2 The procedure

2.1 Indications

2.1.1 HLHS is a combination of congenital abnormalities of the left side of the heart. Without surgical intervention it is fatal in the first weeks of life.

2.1.2 The standard treatment for HLHS is a staged reconstruction requiring up to three complex open heart operations over three or more years (stages 1 to 3). Some children who survive staged reconstruction will reach adulthood in good health. However, some may need other cardiac procedures or a heart transplant at a later stage.

2.2 Outline of the procedure

2.2.1 The hybrid procedure is performed under general anaesthesia or conscious sedation as soon as possible after birth. The aim is to improve the systemic circulation, while restricting the blood flow to the lungs (to prevent the development of pulmonary hypertension). This delays the need for high-risk open heart surgery reconstruction until the patient is older. It involves:

  • banding of the right and left branches of the pulmonary artery either by open surgery, via a median sternotomy, or by a percutaneous endovascular technique

  • endovascular insertion of a stent into the ductus arteriosus, via a percutaneous approach

  • atrial balloon septostomy by a percutaneous endovascular technique.

2.2.2 The individual components of the hybrid procedure may be carried out synchronously or may be staged depending on individual patient need.

2.3 Efficacy

2.3.1 In three case series including HLHS patients treated by the hybrid procedure, 90% (52/58), 52% (15/29) and 57% (8/14) of patients survived to undergo stage 2 reconstruction (two and three patients in the first two studies were waiting for the stage 2 procedure at publication). Survival after the stage 2 operation was 88% (46/52) and 75% (6/8) in the first and third series, respectively.

2.3.2 In a case series of 40 patients, 88% (15/17) of patients treated by the hybrid procedure survived the procedure, of whom 27% (4/15) subsequently died before further surgical treatment, and 67% (10/15) were treated with a heart transplant.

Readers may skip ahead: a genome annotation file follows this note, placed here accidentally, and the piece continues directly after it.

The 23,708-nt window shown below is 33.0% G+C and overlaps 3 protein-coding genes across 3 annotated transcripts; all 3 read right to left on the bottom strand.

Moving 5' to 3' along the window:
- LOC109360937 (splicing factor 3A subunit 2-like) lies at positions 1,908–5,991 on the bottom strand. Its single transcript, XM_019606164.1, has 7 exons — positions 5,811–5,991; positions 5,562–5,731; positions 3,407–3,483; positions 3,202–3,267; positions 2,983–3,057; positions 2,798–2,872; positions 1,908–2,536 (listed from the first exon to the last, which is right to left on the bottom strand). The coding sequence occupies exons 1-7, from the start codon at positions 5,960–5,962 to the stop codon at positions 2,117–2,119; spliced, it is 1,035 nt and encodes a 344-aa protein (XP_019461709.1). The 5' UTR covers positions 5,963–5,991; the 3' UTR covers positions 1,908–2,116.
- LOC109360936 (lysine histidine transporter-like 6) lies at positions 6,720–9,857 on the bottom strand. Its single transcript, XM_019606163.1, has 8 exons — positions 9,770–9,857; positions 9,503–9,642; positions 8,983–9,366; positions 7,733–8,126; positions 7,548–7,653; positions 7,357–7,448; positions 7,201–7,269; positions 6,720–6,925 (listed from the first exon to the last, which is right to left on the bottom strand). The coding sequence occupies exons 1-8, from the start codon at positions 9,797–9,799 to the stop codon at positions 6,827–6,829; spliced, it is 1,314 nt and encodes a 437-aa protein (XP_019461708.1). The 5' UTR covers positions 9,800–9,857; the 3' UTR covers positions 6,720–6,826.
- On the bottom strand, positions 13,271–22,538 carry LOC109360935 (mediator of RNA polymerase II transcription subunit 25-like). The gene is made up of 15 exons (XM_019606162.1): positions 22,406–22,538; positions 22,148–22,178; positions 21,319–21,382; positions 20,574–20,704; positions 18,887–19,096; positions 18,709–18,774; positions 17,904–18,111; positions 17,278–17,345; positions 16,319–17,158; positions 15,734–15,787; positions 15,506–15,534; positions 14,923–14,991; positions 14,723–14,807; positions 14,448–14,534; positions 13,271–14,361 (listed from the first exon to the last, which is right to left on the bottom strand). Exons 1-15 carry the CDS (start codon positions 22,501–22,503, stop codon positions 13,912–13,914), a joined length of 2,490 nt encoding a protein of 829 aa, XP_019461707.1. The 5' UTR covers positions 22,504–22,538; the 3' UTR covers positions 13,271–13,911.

2.3.3 A study of 22 patients compared 5 high-risk HLHS patients treated by the hybrid procedure with 17 standard- and high-risk patients treated with stage 1 reconstruction. All five patients treated by the hybrid procedure and 65% (11/17) of patients treated by stage 1 reconstruction survived their respective operations. Two of the five hybrid procedure survivors and 9% (1/11) of stage 1 reconstruction survivors died before undergoing a stage 2 operation. For more details, refer to the 'Sources of evidence' section.

2.3.4 The Specialist Advisers stated that the efficacy of the hybrid procedure is uncertain because only small numbers of patients have been reported. One stated that the long-term efficacy, specifically survival following the hybrid procedure compared with the standard open heart procedure without the hybrid procedure, is not clear in the literature.

2.4 Safety

2.4.1 The case series of 58 patients reported 30-day mortality of 3% (2/58) after the hybrid procedure. The case series of 29 patients reported five hospital deaths (17%).

2.4.2 In the case series of 40 patients, 35% (6/17) had complications relating to an intraluminal banding device used to band the pulmonary artery. In two patients the banding device was larger than required, resulting in excessive restriction of blood flow, two further patients developed acute pulmonary artery occlusion at the site of the device and in a further two patients the device was either placed or embolised further into the pulmonary circulation. For more details, refer to the 'Sources of evidence' section.

2.4.3 The Specialist Advisers stated potential, theoretical events to include death, brain damage, bleeding, infection, heart failure, damage to pulmonary arteries, stent migration, stent stenosis, stent thrombosis, migration of the pulmonary artery bands and perforation of the ductus arteriosus. One Specialist Adviser suggested that the procedure may shift mortality from the neonatal period to the infant period.